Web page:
A press conference involving the police chief and Joe Ferrari was also scandalous as it was seen as an attempt by senior police officers to close ranks and give the suspect a platform to exonerate himself. The ensuing outpouring of public anger was prompted by the familiar feeling that once again the police force was preparing to turn a blind eye to the misdemeanours of one of its own.

In many ways, the Joe Ferrari case is similar to the infamous Boss saga. It is a confirmation that money always speaks the loudest.

For almost a decade, Boss has "evaded" the long arm of the law, living a luxurious life abroad, while state authorities remained "clueless" where to find him.

The foot-dragging by police and later the public prosecutors in the case is shameful. A quiet attempt by Nate Naksuk, then deputy attorney general, to have the charges dropped in 2019 was the last straw. It's alleged that some evidence was twisted in order to support the effort by the Office of Attorney General (OAG) to drop the case.

Public outrage prompted Gen Prayut to step in, assigning former graft-buster Vicha Mahakun to lead an investigation panel. Mr Vicha did a marvelous job of pinpointing flaws, finding evidence of irregularities in the work of government officials, law enforcement agencies, public prosecutors and lawyers, as well as inconsistencies in the testimonies of witnesses and the culprits. The panel submitted its findings to the National Anti-Corruption Commission (NACC). Yet, the latter's "back to square one" approaching -- which effectively means they don't intend to act with any great haste -- only dimmed public hope that justice would be done in time. Why start all over again when the Vicha report is already so comprehensive? Another delay tactic?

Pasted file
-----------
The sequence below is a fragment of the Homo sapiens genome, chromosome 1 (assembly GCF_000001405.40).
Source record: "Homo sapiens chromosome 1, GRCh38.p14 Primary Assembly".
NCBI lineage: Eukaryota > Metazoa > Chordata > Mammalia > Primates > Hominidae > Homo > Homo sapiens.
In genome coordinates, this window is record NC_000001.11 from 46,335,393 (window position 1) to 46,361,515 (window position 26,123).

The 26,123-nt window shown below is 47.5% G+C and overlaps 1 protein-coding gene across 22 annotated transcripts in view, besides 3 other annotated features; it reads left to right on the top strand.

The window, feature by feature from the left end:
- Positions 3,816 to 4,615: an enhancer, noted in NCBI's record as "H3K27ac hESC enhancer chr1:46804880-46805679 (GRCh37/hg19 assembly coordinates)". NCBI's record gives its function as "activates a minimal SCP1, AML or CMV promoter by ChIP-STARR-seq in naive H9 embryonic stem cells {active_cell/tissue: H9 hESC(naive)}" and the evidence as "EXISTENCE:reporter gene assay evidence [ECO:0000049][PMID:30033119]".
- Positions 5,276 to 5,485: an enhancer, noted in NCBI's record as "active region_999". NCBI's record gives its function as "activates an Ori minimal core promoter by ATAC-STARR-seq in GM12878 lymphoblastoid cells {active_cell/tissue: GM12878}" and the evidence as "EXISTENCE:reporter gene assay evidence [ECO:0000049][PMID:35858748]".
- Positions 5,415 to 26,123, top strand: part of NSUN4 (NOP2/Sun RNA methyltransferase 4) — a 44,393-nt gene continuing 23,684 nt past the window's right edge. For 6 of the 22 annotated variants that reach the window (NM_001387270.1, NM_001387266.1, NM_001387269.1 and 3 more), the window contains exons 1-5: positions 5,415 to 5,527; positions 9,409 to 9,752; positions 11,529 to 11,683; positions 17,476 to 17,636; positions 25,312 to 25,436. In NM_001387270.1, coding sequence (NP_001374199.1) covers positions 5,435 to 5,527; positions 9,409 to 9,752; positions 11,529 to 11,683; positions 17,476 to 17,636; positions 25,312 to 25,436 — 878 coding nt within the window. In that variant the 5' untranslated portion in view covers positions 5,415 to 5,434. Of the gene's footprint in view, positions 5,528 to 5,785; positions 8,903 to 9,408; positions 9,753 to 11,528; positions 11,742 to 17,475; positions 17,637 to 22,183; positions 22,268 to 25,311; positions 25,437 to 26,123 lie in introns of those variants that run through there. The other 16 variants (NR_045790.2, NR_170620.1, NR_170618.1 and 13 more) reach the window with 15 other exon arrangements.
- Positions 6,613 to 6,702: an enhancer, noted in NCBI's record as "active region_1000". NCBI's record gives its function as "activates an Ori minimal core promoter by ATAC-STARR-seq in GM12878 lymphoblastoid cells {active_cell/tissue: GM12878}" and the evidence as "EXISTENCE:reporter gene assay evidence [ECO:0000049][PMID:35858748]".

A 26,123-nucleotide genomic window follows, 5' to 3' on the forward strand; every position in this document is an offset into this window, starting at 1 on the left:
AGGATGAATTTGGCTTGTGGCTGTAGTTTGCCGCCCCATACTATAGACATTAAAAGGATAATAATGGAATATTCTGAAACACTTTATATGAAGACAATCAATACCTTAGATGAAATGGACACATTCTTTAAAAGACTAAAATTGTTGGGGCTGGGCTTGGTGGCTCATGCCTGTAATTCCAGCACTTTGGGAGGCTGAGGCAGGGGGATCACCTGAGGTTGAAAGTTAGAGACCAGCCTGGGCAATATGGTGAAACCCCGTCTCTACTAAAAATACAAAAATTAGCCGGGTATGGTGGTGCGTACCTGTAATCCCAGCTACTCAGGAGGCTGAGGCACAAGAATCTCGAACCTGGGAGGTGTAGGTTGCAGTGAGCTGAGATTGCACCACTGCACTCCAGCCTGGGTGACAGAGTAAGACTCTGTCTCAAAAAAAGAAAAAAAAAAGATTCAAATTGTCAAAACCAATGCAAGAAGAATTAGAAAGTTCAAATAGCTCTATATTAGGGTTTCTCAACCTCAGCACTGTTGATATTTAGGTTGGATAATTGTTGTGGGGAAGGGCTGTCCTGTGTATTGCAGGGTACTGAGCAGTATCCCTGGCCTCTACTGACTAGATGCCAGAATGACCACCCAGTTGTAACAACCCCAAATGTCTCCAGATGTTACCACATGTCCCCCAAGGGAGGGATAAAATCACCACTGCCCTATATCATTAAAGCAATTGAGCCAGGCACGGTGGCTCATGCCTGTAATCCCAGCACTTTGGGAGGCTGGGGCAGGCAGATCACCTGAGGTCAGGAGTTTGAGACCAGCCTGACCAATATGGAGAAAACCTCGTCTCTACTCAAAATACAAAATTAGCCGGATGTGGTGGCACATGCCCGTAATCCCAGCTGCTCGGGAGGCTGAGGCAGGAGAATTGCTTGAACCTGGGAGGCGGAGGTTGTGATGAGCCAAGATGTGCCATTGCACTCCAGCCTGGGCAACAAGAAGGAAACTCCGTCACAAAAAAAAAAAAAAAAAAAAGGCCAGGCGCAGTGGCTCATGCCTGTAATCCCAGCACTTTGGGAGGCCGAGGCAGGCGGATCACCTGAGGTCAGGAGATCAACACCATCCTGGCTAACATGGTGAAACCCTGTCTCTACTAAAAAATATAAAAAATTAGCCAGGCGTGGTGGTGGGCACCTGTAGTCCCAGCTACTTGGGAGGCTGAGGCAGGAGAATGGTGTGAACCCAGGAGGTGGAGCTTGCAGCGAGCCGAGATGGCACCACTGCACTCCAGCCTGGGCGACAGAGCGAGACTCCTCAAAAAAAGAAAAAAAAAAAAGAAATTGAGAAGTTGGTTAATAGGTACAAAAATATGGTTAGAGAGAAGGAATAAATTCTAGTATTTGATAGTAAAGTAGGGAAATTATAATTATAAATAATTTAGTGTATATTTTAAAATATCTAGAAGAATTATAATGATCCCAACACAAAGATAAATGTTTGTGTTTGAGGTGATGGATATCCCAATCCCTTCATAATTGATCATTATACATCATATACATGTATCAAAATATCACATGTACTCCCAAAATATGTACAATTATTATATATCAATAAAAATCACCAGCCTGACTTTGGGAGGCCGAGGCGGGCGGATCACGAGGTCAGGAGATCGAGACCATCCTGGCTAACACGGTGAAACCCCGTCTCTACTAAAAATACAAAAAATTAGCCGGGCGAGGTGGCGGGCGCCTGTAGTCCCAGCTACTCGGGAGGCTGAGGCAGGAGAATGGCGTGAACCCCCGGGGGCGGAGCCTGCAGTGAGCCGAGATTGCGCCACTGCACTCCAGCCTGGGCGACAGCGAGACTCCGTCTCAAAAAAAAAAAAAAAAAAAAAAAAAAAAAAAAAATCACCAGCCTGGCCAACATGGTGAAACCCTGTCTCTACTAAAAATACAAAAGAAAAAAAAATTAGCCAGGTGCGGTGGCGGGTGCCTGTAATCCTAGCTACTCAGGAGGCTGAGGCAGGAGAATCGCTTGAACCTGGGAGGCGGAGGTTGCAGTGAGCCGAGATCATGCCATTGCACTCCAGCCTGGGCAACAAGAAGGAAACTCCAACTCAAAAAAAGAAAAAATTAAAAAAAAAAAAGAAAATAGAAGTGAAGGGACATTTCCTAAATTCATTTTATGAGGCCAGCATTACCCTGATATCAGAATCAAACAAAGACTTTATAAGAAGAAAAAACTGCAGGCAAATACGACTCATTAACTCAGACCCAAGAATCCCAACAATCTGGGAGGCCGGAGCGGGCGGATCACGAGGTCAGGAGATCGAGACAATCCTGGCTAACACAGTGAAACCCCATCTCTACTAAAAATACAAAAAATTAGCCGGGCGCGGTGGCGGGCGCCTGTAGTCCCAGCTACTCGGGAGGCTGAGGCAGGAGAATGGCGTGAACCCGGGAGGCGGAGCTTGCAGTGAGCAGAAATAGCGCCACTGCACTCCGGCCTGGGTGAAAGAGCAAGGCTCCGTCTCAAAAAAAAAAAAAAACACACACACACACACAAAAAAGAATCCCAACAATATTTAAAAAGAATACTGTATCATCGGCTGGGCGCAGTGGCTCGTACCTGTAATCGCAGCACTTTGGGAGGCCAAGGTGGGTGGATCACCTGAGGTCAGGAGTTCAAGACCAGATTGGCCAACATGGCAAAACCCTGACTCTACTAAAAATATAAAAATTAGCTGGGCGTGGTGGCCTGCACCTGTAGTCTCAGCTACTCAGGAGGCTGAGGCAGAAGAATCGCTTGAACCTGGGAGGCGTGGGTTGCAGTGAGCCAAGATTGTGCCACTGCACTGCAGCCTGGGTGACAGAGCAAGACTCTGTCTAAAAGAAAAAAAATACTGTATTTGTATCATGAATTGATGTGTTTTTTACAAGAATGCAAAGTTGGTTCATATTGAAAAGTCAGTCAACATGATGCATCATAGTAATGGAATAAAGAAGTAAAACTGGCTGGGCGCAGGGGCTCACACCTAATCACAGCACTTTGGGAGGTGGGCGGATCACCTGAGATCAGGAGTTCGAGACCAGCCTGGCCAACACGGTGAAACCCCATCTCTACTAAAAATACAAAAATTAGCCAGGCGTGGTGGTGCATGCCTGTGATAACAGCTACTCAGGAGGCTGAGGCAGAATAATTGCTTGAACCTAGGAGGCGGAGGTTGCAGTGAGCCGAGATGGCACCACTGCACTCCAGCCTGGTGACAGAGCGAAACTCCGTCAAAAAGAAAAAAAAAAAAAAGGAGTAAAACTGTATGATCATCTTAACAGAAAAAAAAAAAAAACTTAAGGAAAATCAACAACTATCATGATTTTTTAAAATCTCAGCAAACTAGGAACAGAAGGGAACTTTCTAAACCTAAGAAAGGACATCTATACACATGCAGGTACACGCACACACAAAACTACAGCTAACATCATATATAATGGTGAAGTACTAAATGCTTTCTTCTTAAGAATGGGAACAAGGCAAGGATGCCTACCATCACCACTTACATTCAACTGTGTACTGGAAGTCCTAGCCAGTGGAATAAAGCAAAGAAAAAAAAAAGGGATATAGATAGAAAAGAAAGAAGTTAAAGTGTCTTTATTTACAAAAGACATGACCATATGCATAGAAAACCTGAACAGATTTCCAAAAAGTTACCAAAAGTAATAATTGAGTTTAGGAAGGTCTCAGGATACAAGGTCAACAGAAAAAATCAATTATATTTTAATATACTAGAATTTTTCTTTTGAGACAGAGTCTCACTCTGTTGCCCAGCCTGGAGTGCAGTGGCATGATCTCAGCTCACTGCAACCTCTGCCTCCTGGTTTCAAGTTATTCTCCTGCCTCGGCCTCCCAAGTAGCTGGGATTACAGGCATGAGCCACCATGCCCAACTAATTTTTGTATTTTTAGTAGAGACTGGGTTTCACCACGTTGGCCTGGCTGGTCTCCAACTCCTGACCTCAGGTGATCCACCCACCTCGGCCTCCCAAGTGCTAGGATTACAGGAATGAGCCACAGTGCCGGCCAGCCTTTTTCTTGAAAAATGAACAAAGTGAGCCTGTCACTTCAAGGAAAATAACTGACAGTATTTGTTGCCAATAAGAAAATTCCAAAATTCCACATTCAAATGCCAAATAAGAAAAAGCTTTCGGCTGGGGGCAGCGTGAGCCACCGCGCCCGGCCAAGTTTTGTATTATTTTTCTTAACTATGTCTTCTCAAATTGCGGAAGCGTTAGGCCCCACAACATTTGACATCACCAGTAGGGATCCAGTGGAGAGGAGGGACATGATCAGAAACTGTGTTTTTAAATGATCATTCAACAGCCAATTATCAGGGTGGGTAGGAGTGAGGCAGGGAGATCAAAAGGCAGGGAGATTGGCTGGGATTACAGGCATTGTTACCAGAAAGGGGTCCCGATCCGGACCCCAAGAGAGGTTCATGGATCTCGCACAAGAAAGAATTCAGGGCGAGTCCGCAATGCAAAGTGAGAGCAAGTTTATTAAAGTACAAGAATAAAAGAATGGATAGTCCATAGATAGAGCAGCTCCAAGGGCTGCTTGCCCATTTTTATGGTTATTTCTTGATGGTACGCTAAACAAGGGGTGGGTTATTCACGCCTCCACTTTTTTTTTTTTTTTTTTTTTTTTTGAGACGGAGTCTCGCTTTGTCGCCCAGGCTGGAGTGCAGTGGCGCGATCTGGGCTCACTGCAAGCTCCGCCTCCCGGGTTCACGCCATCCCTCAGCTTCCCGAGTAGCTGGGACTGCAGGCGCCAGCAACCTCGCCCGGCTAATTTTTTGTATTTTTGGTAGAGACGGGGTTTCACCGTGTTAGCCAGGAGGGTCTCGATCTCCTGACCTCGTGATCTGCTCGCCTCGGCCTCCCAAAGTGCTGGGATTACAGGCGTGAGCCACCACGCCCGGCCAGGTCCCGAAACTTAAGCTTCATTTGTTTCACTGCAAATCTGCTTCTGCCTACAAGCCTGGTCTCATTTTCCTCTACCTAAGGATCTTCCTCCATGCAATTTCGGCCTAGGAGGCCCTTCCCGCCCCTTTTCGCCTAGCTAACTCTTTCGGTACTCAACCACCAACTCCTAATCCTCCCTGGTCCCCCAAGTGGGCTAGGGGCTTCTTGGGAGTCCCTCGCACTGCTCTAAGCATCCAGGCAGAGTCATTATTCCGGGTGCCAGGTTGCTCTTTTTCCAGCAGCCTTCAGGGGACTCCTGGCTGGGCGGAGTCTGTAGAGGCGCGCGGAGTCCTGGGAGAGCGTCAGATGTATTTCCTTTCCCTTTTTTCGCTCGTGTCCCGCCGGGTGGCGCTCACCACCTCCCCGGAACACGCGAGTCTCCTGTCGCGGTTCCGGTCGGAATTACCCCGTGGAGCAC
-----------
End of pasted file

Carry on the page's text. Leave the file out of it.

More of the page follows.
If that were not enough, there are leaked reports that the OAG's disciplinary panel might this week clear Mr Nate of "committing serious offences" in not indicting the Red Bull scion when it formally concludes the probe. The panel had been expected to hold a press conference yesterday but eventually postponed the release of its report release to avoid public lynching. By now, it's quite clear that no agencies want to penalise the runaway man and those who helped him. Yes, we know who's "the Boss" in this scandal.

The pro-reform civic networks have questioned the sincerity of Gen Prayut's promises of reform and accused him of pandering to the men in khaki, whose support he will need if he wishes to retain his grip on power. He has pretended to forget that the police reform is one of the goals stipulated in the 2017 military-sponsored charter.

Instead, he will allow business as usual, shunning public expectations. Reforms in other areas, ie education, as mentioned in the charter have also been a flop, as dreams dissolved into rhetoric in the eyes of the public.

The prime minister may have his own reasons for not pursuing judicial reform.

But his lack of political will is as ugly as the suffocation with plastic bags that caused the death of the suspect in custody.

Chairith Yonpiam

Assistant news editor

Chairith Yonpiam is assistant news editor, Bangkok Post.